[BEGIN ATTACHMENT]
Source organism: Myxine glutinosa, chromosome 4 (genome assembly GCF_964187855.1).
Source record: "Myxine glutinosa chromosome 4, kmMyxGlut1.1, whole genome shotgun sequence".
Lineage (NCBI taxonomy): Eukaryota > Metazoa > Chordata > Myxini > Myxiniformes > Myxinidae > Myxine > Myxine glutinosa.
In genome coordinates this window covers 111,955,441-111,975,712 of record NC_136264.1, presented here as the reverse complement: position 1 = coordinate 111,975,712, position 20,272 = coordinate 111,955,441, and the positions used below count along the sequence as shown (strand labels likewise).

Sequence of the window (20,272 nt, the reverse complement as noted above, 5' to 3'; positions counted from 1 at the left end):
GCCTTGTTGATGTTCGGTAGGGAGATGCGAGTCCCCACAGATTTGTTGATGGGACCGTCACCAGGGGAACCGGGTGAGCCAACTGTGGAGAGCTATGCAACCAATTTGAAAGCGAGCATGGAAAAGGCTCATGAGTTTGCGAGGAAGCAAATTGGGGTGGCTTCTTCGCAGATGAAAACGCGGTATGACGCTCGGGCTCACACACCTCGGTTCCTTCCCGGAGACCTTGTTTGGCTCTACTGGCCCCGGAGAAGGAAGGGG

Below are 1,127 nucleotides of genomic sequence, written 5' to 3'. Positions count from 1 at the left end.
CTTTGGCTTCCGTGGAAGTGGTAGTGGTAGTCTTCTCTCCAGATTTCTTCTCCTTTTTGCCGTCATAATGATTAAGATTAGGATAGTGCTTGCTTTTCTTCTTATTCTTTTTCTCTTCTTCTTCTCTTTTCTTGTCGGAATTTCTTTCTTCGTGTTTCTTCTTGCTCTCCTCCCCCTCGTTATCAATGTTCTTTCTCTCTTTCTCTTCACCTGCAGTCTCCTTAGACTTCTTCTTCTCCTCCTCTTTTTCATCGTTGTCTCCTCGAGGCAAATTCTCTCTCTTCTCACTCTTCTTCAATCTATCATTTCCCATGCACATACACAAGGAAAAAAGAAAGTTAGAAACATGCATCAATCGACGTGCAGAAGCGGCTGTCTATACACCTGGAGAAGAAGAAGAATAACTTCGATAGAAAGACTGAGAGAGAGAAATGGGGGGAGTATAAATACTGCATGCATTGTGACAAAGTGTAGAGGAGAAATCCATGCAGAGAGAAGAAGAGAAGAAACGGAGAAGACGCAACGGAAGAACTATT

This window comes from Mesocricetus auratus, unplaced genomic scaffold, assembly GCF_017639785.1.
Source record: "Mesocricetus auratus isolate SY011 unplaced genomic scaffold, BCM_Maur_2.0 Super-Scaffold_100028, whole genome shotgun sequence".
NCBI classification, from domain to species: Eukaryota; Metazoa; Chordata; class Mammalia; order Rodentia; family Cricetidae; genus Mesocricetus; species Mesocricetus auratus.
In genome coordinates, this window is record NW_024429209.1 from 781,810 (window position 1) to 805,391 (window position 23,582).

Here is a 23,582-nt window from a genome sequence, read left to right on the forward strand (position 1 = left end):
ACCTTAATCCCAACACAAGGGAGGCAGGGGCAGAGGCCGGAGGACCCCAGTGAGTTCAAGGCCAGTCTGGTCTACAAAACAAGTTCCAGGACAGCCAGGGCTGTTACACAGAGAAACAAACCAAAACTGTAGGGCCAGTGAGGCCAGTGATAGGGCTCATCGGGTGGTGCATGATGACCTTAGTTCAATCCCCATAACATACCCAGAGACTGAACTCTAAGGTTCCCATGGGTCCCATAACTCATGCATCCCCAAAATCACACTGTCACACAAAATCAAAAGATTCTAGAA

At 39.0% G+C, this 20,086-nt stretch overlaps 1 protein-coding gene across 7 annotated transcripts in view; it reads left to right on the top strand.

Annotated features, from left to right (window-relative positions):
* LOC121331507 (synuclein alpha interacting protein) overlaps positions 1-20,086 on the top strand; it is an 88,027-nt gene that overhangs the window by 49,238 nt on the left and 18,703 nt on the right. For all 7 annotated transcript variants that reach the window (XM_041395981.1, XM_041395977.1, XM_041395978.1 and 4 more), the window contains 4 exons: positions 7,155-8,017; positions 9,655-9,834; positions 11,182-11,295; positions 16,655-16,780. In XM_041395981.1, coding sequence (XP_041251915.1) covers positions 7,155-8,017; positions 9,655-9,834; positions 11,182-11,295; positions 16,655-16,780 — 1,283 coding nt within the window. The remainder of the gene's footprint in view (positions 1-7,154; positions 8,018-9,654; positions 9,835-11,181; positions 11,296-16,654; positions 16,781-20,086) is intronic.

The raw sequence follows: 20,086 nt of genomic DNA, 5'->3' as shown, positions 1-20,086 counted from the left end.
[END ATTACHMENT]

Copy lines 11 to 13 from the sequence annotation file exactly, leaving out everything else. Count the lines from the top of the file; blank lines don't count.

NCBI classification, from domain to species: Eukaryota; Metazoa; Chordata; class Mammalia; order Rodentia; family Cricetidae; genus Mesocricetus; species Mesocricetus auratus.
In genome coordinates, this window is record NW_024429209.1 from 781,810 (window position 1) to 805,391 (window position 23,582).

Here is a 23,582-nt window from a genome sequence, read left to right on the forward strand (position 1 = left end):